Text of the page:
Miami Gardens / Opa-locka

Miami Gardens

Miami Gardens takes steps to combat crime

 

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ldixon@MiamiHerald.com

Miami Gardens is taking a “zero-tolerance policy” toward crime after a recent spike of shootings and homicides, Mayor Oliver Gilbert said Wednesday night, after several city residents came to a City Council meeting to complain about the violence.

Gilbert said police will strictly enforce even the most minor traffic offenses, and every person suspected of an arrestable offense will be arrested.

The council also unanimously agreed to ask voters for approval to borrow up to $10 million more than previously discussed, with part of the money going to police technology such as cameras, ShotSpotter microphones, and license-plate readers. The $10 million would be in addition to $50 million previously discussed.

The council has not set a date for the bond referendum. The money also would go to a new senior center and improvements to parks and public pools.

The new $10 million also would go to construction management, as City Manager Cameron Benson said the job of pricing out costs and planning for city projects could no longer be handled exclusively by city staff.

The new “zero-tolerance policy” was not an actual ordinance or resolution approved by city leadership.

“We have to make people feel uncomfortable with breaking the law,” Gilbert said. “There will be law and order in this city. Everything depends on it.”

Gilbert mainly emphasized the efforts after numerous residents, including many making their first trip to a council meeting, voiced their concerns over the violence and the fear people are living with. Joseph Young, a member of the Crestview Homeowner’s Association, said that when residents report crime, police officers drive to their homes and bring unwanted attention.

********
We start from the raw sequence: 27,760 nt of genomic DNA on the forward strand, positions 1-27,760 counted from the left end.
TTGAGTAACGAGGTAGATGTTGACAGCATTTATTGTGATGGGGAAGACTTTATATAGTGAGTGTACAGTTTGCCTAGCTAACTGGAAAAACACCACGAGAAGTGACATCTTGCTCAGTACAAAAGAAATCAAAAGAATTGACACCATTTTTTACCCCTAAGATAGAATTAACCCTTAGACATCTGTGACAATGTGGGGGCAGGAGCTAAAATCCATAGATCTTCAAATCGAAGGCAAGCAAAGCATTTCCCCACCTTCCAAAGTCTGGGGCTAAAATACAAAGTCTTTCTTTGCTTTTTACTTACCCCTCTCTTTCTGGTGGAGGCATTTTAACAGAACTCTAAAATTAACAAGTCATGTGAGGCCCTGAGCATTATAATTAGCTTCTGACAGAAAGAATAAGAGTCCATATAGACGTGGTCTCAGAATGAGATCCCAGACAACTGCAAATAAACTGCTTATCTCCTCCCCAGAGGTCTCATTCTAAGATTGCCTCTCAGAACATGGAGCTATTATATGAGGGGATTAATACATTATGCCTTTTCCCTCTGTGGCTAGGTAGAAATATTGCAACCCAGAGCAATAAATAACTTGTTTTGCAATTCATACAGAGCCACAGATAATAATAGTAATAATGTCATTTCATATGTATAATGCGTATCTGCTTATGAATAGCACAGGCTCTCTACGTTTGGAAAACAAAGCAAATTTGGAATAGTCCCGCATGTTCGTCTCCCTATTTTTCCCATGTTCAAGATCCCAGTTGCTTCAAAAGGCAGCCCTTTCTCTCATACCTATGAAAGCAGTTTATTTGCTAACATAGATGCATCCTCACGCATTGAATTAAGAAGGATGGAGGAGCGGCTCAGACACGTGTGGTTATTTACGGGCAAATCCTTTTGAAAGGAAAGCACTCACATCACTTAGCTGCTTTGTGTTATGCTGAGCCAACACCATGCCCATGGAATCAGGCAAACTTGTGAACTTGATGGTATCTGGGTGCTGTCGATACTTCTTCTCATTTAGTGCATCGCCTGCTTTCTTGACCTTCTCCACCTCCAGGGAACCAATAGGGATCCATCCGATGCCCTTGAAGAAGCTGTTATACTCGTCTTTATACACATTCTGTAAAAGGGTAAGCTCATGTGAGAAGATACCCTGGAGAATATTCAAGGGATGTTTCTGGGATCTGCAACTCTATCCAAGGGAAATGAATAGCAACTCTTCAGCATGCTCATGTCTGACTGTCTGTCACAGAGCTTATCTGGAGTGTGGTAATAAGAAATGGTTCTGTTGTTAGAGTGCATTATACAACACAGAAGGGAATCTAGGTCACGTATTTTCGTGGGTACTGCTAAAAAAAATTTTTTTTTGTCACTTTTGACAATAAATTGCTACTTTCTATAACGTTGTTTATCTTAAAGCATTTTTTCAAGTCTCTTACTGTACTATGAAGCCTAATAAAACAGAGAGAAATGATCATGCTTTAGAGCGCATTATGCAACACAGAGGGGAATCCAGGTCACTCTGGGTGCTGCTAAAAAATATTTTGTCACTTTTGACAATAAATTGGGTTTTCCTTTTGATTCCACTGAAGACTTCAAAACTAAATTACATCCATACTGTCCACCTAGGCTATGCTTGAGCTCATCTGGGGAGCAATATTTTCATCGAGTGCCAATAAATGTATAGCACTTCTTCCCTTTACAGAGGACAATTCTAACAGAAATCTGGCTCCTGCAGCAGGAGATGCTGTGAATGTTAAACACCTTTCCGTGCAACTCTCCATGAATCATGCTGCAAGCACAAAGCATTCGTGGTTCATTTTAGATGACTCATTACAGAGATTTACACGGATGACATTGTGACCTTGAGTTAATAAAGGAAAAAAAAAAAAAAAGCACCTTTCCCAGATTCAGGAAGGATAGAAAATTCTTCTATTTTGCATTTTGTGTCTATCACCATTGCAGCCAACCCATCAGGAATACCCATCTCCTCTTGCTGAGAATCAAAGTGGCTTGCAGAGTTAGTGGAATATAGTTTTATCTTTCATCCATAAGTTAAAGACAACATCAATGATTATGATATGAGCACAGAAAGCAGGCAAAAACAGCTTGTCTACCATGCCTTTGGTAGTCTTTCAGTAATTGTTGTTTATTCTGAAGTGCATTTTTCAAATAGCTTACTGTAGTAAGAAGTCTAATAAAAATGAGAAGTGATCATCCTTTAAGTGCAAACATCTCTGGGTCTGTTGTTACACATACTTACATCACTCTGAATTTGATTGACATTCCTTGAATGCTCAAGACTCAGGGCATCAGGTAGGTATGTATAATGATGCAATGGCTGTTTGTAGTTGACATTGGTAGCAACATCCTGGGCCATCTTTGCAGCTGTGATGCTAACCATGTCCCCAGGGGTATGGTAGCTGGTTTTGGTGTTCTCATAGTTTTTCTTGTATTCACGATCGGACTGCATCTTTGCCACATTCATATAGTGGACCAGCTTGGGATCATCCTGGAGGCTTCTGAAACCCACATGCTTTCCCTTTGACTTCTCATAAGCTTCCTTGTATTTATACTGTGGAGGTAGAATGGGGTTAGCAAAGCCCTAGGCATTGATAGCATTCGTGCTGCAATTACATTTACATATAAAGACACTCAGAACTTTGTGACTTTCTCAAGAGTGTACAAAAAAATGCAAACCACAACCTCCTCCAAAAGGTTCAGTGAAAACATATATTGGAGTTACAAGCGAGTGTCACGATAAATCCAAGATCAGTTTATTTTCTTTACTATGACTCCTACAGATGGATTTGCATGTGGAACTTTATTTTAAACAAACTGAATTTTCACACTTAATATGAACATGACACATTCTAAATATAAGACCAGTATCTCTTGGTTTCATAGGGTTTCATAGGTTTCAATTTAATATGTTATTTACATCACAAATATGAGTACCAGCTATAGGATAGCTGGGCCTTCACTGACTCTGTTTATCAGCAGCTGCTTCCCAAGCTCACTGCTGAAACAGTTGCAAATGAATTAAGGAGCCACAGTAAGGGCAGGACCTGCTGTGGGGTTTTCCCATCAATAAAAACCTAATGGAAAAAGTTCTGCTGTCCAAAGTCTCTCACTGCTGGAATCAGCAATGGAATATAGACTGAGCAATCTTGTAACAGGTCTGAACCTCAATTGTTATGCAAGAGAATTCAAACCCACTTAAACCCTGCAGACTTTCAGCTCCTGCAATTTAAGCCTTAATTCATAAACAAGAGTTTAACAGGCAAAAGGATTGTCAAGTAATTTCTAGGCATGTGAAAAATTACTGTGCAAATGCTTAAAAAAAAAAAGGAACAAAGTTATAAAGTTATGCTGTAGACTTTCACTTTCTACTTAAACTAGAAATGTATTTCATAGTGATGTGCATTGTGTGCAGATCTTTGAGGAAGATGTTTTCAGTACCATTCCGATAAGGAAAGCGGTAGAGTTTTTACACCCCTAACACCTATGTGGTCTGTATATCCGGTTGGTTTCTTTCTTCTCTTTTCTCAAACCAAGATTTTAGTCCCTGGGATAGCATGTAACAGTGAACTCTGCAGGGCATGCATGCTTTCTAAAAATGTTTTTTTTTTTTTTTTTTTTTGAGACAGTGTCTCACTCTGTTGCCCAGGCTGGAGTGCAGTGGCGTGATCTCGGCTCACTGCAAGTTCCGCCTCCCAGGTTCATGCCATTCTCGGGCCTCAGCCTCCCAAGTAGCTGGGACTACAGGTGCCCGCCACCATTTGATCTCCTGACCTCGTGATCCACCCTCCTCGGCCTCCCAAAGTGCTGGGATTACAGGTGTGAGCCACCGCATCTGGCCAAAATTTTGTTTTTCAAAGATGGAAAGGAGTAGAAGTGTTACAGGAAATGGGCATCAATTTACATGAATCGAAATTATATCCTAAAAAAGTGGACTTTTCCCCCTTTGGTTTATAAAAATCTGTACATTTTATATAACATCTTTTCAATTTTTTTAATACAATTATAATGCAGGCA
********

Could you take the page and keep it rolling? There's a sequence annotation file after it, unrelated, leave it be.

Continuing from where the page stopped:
“Why should I report it? Because, you’re putting me in danger,” Young said. “There’s a lot of citizens around here who know about these crimes, but they’re afraid to say because if they do they’re coming in the line of judgment.”

Deputy Police Chief Paul Miller said that officers respond without “malicious intent” when they drive to the resident’s homes, adding that they typically respond to active calls like a suspicious character in a neighborhood. Miller added that communication needs to improve between residents and police.

“Civilians need to understand how to call in, and officers need to understand that not in all cases can they make contact,” said Miller.

The mayor urged residents to use Crimestoppers to report things anonymously if they fear being targeted. He also said that the city will be sending emails to residents and adding a special section to the city’s website to emphasize the plans they have to deal with crime in the area.

“Those people who will do those inhumane things, those extraordinarily evil things, they ought to know that we won’t give up,” said Gilbert.

Over 60 arrests have been made in the past two weeks and police have seized multiple guns, according to Miller. He said officers also arrested a 2011 homicide suspect, but he did not specify how many of the arrests were for serious crimes. He said none of the arrests were suspects in the most recent shootings.

“Our goal is to cut down on the number of incidents,” Miller said. “It negates a lot of the things we’ve been doing over the last five years to reduce crime.”

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